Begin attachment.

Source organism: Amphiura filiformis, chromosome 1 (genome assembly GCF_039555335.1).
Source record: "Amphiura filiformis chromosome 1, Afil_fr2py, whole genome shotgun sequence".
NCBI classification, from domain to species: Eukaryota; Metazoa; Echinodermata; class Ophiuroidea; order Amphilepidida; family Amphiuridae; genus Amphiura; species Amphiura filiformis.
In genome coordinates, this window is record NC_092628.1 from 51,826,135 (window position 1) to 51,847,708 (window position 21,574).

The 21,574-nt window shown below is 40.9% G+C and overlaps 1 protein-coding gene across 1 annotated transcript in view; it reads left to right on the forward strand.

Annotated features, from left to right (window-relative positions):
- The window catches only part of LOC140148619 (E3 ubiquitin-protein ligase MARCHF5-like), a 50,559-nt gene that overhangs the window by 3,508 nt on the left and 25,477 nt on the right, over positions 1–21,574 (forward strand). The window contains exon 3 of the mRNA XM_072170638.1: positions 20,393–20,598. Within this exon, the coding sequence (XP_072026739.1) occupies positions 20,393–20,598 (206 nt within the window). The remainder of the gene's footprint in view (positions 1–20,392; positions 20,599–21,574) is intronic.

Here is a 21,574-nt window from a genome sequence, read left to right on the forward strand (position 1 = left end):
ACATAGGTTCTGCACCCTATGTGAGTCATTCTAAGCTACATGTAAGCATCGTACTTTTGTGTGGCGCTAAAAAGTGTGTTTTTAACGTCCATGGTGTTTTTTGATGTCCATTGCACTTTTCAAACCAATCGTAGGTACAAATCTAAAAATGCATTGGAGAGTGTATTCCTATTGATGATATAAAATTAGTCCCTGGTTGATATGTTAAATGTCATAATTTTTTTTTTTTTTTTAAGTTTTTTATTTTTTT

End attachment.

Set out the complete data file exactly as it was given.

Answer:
Source organism: Amphiura filiformis, chromosome 1 (genome assembly GCF_039555335.1).
Source record: "Amphiura filiformis chromosome 1, Afil_fr2py, whole genome shotgun sequence".
NCBI classification, from domain to species: Eukaryota; Metazoa; Echinodermata; class Ophiuroidea; order Amphilepidida; family Amphiuridae; genus Amphiura; species Amphiura filiformis.
In genome coordinates, this window is record NC_092628.1 from 51,826,135 (window position 1) to 51,847,708 (window position 21,574).

The 21,574-nt window shown below is 40.9% G+C and overlaps 1 protein-coding gene across 1 annotated transcript in view; it reads left to right on the forward strand.

Annotated features, from left to right (window-relative positions):
- The window catches only part of LOC140148619 (E3 ubiquitin-protein ligase MARCHF5-like), a 50,559-nt gene that overhangs the window by 3,508 nt on the left and 25,477 nt on the right, over positions 1–21,574 (forward strand). The window contains exon 3 of the mRNA XM_072170638.1: positions 20,393–20,598. Within this exon, the coding sequence (XP_072026739.1) occupies positions 20,393–20,598 (206 nt within the window). The remainder of the gene's footprint in view (positions 1–20,392; positions 20,599–21,574) is intronic.

Here is a 21,574-nt window from a genome sequence, read left to right on the forward strand (position 1 = left end):
ACATAGGTTCTGCACCCTATGTGAGTCATTCTAAGCTACATGTAAGCATCGTACTTTTGTGTGGCGCTAAAAAGTGTGTTTTTAACGTCCATGGTGTTTTTTGATGTCCATTGCACTTTTCAAACCAATCGTAGGTACAAATCTAAAAATGCATTGGAGAGTGTATTCCTATTGATGATATAAAATTAGTCCCTGGTTGATATGTTAAATGTCATAATTTTTTTTTTTTTTTTAAGTTTTTTATTTTTTT